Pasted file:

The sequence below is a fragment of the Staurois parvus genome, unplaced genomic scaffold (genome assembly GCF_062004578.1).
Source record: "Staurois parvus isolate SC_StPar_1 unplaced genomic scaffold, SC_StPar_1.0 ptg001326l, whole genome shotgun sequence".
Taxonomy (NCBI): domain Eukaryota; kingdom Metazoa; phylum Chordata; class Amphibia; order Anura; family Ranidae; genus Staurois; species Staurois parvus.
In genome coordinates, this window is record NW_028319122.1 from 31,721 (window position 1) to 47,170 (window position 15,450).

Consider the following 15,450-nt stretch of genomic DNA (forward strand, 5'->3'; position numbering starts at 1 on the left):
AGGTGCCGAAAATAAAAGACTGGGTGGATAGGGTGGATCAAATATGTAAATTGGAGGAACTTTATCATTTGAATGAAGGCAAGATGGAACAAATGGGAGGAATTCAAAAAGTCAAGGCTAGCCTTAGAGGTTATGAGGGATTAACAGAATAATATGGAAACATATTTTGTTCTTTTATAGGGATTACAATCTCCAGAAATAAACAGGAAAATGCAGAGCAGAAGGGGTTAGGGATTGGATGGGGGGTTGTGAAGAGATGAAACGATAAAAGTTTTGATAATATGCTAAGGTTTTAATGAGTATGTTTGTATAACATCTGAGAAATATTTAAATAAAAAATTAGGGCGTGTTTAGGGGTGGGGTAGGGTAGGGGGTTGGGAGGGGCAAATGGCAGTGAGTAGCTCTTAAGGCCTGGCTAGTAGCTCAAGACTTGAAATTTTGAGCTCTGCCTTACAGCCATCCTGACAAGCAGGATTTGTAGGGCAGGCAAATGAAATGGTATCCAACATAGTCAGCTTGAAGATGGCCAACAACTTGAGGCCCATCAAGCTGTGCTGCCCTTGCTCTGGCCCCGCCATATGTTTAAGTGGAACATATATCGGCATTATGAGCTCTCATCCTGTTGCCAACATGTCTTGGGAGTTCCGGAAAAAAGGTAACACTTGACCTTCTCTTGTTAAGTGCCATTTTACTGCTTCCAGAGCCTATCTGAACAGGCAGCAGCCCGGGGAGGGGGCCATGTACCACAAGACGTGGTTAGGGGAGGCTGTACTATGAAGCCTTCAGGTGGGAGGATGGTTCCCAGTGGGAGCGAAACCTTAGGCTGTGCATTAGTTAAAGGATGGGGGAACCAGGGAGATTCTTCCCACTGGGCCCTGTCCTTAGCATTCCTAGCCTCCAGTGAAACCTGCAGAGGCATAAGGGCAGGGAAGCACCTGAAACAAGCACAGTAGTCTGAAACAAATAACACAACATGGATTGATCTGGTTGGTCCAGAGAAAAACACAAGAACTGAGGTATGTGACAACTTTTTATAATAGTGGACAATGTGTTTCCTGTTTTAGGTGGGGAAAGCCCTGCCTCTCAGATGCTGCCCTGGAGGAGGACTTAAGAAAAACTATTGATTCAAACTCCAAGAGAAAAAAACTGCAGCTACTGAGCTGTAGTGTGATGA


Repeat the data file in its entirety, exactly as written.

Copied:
The sequence below is a fragment of the Staurois parvus genome, unplaced genomic scaffold (genome assembly GCF_062004578.1).
Source record: "Staurois parvus isolate SC_StPar_1 unplaced genomic scaffold, SC_StPar_1.0 ptg001326l, whole genome shotgun sequence".
Taxonomy (NCBI): domain Eukaryota; kingdom Metazoa; phylum Chordata; class Amphibia; order Anura; family Ranidae; genus Staurois; species Staurois parvus.
In genome coordinates, this window is record NW_028319122.1 from 31,721 (window position 1) to 47,170 (window position 15,450).

Consider the following 15,450-nt stretch of genomic DNA (forward strand, 5'->3'; position numbering starts at 1 on the left):
AGGTGCCGAAAATAAAAGACTGGGTGGATAGGGTGGATCAAATATGTAAATTGGAGGAACTTTATCATTTGAATGAAGGCAAGATGGAACAAATGGGAGGAATTCAAAAAGTCAAGGCTAGCCTTAGAGGTTATGAGGGATTAACAGAATAATATGGAAACATATTTTGTTCTTTTATAGGGATTACAATCTCCAGAAATAAACAGGAAAATGCAGAGCAGAAGGGGTTAGGGATTGGATGGGGGGTTGTGAAGAGATGAAACGATAAAAGTTTTGATAATATGCTAAGGTTTTAATGAGTATGTTTGTATAACATCTGAGAAATATTTAAATAAAAAATTAGGGCGTGTTTAGGGGTGGGGTAGGGTAGGGGGTTGGGAGGGGCAAATGGCAGTGAGTAGCTCTTAAGGCCTGGCTAGTAGCTCAAGACTTGAAATTTTGAGCTCTGCCTTACAGCCATCCTGACAAGCAGGATTTGTAGGGCAGGCAAATGAAATGGTATCCAACATAGTCAGCTTGAAGATGGCCAACAACTTGAGGCCCATCAAGCTGTGCTGCCCTTGCTCTGGCCCCGCCATATGTTTAAGTGGAACATATATCGGCATTATGAGCTCTCATCCTGTTGCCAACATGTCTTGGGAGTTCCGGAAAAAAGGTAACACTTGACCTTCTCTTGTTAAGTGCCATTTTACTGCTTCCAGAGCCTATCTGAACAGGCAGCAGCCCGGGGAGGGGGCCATGTACCACAAGACGTGGTTAGGGGAGGCTGTACTATGAAGCCTTCAGGTGGGAGGATGGTTCCCAGTGGGAGCGAAACCTTAGGCTGTGCATTAGTTAAAGGATGGGGGAACCAGGGAGATTCTTCCCACTGGGCCCTGTCCTTAGCATTCCTAGCCTCCAGTGAAACCTGCAGAGGCATAAGGGCAGGGAAGCACCTGAAACAAGCACAGTAGTCTGAAACAAATAACACAACATGGATTGATCTGGTTGGTCCAGAGAAAAACACAAGAACTGAGGTATGTGACAACTTTTTATAATAGTGGACAATGTGTTTCCTGTTTTAGGTGGGGAAAGCCCTGCCTCTCAGATGCTGCCCTGGAGGAGGACTTAAGAAAAACTATTGATTCAAACTCCAAGAGAAAAAAACTGCAGCTACTGAGCTGTAGTGTGATGA